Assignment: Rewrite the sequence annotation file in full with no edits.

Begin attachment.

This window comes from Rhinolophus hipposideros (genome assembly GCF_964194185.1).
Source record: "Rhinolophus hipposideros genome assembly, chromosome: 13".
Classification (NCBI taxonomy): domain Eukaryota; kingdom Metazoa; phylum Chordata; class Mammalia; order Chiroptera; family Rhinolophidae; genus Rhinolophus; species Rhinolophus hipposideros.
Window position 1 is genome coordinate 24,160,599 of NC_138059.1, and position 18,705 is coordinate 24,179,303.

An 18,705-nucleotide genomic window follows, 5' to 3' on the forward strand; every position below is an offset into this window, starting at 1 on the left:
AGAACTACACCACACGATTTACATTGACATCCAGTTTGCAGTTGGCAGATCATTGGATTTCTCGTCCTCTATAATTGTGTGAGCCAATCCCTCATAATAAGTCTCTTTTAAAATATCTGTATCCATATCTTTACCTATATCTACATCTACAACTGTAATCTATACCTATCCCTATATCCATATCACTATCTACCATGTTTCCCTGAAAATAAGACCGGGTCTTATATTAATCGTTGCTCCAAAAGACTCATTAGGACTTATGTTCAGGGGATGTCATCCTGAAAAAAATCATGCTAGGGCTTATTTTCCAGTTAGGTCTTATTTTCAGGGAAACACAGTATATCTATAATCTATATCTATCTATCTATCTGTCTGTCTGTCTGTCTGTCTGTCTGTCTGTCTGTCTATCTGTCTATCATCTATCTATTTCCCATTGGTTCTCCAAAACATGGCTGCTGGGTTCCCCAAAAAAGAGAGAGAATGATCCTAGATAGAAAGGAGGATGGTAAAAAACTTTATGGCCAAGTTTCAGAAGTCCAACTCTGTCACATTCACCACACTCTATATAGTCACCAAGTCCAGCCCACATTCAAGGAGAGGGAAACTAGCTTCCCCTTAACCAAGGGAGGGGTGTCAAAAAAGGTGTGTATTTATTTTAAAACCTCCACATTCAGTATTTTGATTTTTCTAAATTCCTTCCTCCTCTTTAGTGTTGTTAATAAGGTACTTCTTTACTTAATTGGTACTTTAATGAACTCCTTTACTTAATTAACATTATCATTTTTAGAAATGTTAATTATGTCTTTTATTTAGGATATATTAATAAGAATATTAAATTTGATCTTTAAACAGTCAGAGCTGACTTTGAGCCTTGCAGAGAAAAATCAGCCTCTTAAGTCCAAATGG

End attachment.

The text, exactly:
This window comes from Rhinolophus hipposideros (genome assembly GCF_964194185.1).
Source record: "Rhinolophus hipposideros genome assembly, chromosome: 13".
Classification (NCBI taxonomy): domain Eukaryota; kingdom Metazoa; phylum Chordata; class Mammalia; order Chiroptera; family Rhinolophidae; genus Rhinolophus; species Rhinolophus hipposideros.
Window position 1 is genome coordinate 24,160,599 of NC_138059.1, and position 18,705 is coordinate 24,179,303.

An 18,705-nucleotide genomic window follows, 5' to 3' on the forward strand; every position below is an offset into this window, starting at 1 on the left:
AGAACTACACCACACGATTTACATTGACATCCAGTTTGCAGTTGGCAGATCATTGGATTTCTCGTCCTCTATAATTGTGTGAGCCAATCCCTCATAATAAGTCTCTTTTAAAATATCTGTATCCATATCTTTACCTATATCTACATCTACAACTGTAATCTATACCTATCCCTATATCCATATCACTATCTACCATGTTTCCCTGAAAATAAGACCGGGTCTTATATTAATCGTTGCTCCAAAAGACTCATTAGGACTTATGTTCAGGGGATGTCATCCTGAAAAAAATCATGCTAGGGCTTATTTTCCAGTTAGGTCTTATTTTCAGGGAAACACAGTATATCTATAATCTATATCTATCTATCTATCTGTCTGTCTGTCTGTCTGTCTGTCTGTCTGTCTGTCTATCTGTCTATCATCTATCTATTTCCCATTGGTTCTCCAAAACATGGCTGCTGGGTTCCCCAAAAAAGAGAGAGAATGATCCTAGATAGAAAGGAGGATGGTAAAAAACTTTATGGCCAAGTTTCAGAAGTCCAACTCTGTCACATTCACCACACTCTATATAGTCACCAAGTCCAGCCCACATTCAAGGAGAGGGAAACTAGCTTCCCCTTAACCAAGGGAGGGGTGTCAAAAAAGGTGTGTATTTATTTTAAAACCTCCACATTCAGTATTTTGATTTTTCTAAATTCCTTCCTCCTCTTTAGTGTTGTTAATAAGGTACTTCTTTACTTAATTGGTACTTTAATGAACTCCTTTACTTAATTAACATTATCATTTTTAGAAATGTTAATTATGTCTTTTATTTAGGATATATTAATAAGAATATTAAATTTGATCTTTAAACAGTCAGAGCTGACTTTGAGCCTTGCAGAGAAAAATCAGCCTCTTAAGTCCAAATGG